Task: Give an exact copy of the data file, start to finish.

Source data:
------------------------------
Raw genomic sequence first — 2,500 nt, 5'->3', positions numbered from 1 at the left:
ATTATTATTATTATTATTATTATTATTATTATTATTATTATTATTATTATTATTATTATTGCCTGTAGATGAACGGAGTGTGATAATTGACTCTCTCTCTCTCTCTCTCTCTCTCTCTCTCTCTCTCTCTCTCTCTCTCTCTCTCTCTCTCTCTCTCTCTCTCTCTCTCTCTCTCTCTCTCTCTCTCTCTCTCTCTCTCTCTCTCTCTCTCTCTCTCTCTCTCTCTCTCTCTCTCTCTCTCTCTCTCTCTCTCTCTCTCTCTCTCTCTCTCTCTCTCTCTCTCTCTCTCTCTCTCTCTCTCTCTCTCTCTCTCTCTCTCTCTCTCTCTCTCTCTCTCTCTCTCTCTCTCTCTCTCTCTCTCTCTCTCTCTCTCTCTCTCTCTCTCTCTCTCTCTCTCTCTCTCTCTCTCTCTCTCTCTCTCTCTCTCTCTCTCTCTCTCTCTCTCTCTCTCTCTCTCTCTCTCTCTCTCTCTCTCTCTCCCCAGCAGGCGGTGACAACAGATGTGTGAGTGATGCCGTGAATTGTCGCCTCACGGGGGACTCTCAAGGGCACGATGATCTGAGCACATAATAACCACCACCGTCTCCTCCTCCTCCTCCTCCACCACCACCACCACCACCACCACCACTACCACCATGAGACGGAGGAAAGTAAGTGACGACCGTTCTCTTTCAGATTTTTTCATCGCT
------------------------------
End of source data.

Raw genomic sequence first — 2,500 nt, 5'->3', positions numbered from 1 at the left:
ATTATTATTATTATTATTATTATTATTATTATTATTATTATTATTATTATTATTATTATTGCCTGTAGATGAACGGAGTGTGATAATTGACTCTCTCTCTCTCTCTCTCTCTCTCTCTCTCTCTCTCTCTCTCTCTCTCTCTCTCTCTCTCTCTCTCTCTCTCTCTCTCTCTCTCTCTCTCTCTCTCTCTCTCTCTCTCTCTCTCTCTCTCTCTCTCTCTCTCTCTCTCTCTCTCTCTCTCTCTCTCTCTCTCTCTCTCTCTCTCTCTCTCTCTCTCTCTCTCTCTCTCTCTCTCTCTCTCTCTCTCTCTCTCTCTCTCTCTCTCTCTCTCTCTCTCTCTCTCTCTCTCTCTCTCTCTCTCTCTCTCTCTCTCTCTCTCTCTCTCTCTCTCTCTCTCTCTCTCTCTCTCTCTCTCTCTCTCTCTCTCTCTCTCTCTCTCTCTCTCTCTCTCTCTCTCTCTCTCTCTCTCTCTCTCTCTCCCCAGCAGGCGGTGACAACAGATGTGTGAGTGATGCCGTGAATTGTCGCCTCACGGGGGACTCTCAAGGGCACGATGATCTGAGCACATAATAACCACCACCGTCTCCTCCTCCTCCTCCTCCACCACCACCACCACCACCACCACCACTACCACCATGAGACGGAGGAAAGTAAGTGACGACCGTTCTCTTTCAGATTTTTTCATCGCT